After the "digital" paper has been decoded (processing block 402), error detection and correction is performed (processing block 403). The error correction compensates for the loss of data due to damage to the paper or due to the failure to predict the pixel location correctly. The error detection and correction processing (processing block 403) is the inverse of the error correction encoding which occurred during the encoding process (FIG. 1). The error detection and correction occurs by using the parity bits added during the encoding process of FIG. 1 to correct errors which may have occurred (processing block 403). The errors may be attributed to staples, hole punches, paper discolorations, technical problems or other paper imperfections and damages.
Once any required error correction is performed, the data may undergo decompression (processing block 404). The decompression performed depends on whether compression was performed during the encoding process and is performed to restore the data, as near as possible, to its original form.
After decoding (processing block 402), error detection and correction (processing block 403) and any desired decompression (processing block 404), the reconstructed data is available and can be printed, displayed or stored on a disk. In one embodiment, the data is printed (processing block 405). In one embodiment, if the original data was a simple scan, a copy of the original can be printed. In another embodiment, if the original data was several pages of ASCII or Postscript data, the data can be printed or stored in a file. In another embodiment, if the original was a JPEG compressed color image, the image may be displayed.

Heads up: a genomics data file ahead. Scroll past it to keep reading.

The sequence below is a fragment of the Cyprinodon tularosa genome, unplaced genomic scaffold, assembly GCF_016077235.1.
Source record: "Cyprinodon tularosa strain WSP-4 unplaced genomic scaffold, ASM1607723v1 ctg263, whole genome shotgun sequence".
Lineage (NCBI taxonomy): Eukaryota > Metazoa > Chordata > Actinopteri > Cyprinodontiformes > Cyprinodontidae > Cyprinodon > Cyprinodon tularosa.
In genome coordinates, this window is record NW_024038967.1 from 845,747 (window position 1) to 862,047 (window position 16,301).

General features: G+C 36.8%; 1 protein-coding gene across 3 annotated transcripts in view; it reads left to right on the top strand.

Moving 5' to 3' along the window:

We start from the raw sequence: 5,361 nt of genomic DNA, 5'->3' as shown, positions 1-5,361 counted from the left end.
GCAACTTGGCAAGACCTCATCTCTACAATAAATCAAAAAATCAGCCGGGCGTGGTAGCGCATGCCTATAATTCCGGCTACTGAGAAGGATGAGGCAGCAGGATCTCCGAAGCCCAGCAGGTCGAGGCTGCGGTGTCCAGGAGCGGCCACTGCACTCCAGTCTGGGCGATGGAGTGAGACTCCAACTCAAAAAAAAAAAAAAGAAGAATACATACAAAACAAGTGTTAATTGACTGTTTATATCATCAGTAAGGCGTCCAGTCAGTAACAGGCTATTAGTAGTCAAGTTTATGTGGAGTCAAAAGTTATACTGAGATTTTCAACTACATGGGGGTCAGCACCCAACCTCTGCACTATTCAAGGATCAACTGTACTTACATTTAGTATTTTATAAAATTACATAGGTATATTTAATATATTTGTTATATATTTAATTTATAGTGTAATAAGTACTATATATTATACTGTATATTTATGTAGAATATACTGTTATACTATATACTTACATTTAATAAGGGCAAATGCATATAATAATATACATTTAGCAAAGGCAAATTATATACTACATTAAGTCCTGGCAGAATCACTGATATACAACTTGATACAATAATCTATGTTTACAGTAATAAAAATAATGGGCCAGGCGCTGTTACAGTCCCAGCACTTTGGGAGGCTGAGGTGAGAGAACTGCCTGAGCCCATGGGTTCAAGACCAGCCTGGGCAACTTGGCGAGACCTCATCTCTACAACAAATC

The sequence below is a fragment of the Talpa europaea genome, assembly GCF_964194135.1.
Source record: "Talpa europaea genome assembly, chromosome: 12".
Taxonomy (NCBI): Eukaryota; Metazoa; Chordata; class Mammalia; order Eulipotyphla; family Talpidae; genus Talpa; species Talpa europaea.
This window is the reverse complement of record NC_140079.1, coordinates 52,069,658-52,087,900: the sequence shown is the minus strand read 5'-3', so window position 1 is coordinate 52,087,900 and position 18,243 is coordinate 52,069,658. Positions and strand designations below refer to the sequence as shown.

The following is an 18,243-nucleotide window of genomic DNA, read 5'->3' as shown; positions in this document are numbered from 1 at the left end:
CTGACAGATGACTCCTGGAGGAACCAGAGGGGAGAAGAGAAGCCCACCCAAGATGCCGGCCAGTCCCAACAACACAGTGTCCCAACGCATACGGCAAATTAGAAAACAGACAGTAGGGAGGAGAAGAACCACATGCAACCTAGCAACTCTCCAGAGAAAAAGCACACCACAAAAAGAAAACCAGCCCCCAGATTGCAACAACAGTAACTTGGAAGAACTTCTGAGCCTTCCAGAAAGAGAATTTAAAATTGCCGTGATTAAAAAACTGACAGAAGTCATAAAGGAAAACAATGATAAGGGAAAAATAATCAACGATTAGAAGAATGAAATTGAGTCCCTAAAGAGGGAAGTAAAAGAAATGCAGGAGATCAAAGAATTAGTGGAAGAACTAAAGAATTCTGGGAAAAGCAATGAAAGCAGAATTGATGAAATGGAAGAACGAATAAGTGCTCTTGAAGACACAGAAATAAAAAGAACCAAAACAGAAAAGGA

FIG. 5 illustrates an overview of one embodiment of the encoding and decoding system of the present invention shown in block diagram form. The system of the present invention is a digital processing system. In the currently preferred embodiment, the digital processing system comprises a digital photocopier. In one embodiment, the operation of a digital photocopier is simulated using a scanner, printer and computer. It will be understood that while FIG. 5 is useful for providing an overall description of the processing system of the present invention, a number of details of the system are not shown. As necessary for disclosure of the present invention, further detail is set forth with other figures provided with this specification. Further, the present invention is described with reference to its preferred embodiment; alternative embodiments which may be conceived by one of ordinary skill in the art are considered within the scope of the claims set forth below.
Referring to FIG. 5, the system of the present invention includes a bus or other communication means 501 for communicating information. Processor 502 is coupled with bus 501 for processing information. A random access memory (RAM) or other dynamic storage device 503 (commonly referred to as a main memory) for storing information and instructions for processor 502 is also coupled to bus 501. Also coupled to bus 502 is a read only memory (ROM) or other static storage device 504 for storing static information and instructions for processor 102 and a data storage device 505, such as a magnetic disk and disk drive for storing information and instructions.